The cause of the icing is a surprise to most people.  Though icing can occur on a plane’s very cold surface when it descends into “warm” clouds whose temperatures are above freezing, the vast amount of problematic icing occurs when the liquid droplets themselves are below what we traditionally consider freezing temperature.  These droplets consist of what is called supercooled liquid water (SLW).  Water in cloud droplets can get as cold as about negative 40 degrees Celsius (which is the same as negative 40 Fahrenheit) without freezing.

When liquid water freezes (box 3 to 4 in the illustration above) the water molecules align in a crystalline fashion.  But in order to do so they need one of two things:  1) either a freezing nuclei whose surface acts as a template to initially “show” the molecules how to (or trigger the molecules to) line up, or 2) some molecules themselves must be jolted (or jiggled) such that for at least an instant they are arranged so they can act as a template or model for the rest to follow.  The likelihood of such alignment occurring in undisturbed droplets is slim.  This would not be true of most fresh water at the surface, such as in lakes because there are microscopically-sized particles available in the water to act as templates.  On the other hand, water that has condensed and remains in the air is very “clean” by comparison.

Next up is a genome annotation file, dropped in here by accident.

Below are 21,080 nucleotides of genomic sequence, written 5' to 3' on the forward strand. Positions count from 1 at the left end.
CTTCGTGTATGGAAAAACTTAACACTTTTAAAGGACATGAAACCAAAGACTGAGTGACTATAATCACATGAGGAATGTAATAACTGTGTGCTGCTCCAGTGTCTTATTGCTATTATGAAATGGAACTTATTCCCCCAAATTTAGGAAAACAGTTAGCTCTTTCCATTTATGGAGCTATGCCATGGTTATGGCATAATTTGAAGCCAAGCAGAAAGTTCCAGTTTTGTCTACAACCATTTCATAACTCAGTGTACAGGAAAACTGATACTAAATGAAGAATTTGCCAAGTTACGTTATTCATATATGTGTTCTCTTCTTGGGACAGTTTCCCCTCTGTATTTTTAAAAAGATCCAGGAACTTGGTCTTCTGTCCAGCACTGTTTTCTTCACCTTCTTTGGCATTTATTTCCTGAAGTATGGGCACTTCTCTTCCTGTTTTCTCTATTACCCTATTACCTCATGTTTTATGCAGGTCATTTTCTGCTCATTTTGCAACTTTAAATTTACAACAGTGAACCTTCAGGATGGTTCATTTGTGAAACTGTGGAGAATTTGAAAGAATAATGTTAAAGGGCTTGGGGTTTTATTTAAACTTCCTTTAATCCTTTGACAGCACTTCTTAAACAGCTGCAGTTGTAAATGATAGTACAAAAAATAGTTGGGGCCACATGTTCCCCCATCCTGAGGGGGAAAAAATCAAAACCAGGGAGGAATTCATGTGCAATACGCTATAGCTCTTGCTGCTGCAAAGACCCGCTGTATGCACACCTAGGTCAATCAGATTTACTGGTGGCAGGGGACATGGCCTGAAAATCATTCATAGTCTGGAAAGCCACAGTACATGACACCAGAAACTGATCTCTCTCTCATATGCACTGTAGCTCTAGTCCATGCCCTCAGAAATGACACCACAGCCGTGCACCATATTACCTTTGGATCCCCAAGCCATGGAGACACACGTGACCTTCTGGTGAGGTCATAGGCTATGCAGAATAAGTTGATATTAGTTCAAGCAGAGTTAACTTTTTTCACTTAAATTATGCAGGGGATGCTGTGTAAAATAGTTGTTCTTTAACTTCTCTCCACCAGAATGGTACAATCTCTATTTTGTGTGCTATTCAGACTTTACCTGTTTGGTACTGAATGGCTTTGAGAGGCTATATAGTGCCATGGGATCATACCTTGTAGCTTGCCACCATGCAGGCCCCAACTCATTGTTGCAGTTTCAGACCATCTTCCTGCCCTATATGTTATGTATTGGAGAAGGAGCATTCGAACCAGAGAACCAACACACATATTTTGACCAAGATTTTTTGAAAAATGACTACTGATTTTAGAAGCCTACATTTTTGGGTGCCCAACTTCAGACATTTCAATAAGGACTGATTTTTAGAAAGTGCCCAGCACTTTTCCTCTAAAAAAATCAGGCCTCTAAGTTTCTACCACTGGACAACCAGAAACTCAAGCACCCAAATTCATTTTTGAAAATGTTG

An aircraft flying though supercooled cloud droplets causes considerable rapid stirring to set the stages for freezing upon impact with that aircraft – just as supercooled raindrops freeze upon impact with trees and suspended wires in those notorious, damaging ice storms.


The first three links below show convincing demonstrations of liquid water freezing as a result of hexagonal ice crystal seeding.  The ice crystals provide the template which “shows” the liquid water what to do in order to become solid.  In the third example when the water freezes and builds up a small mound on the wooden post, I suspect that the split second ideal alignment of some water molecules (while pouring) provoked the freezing.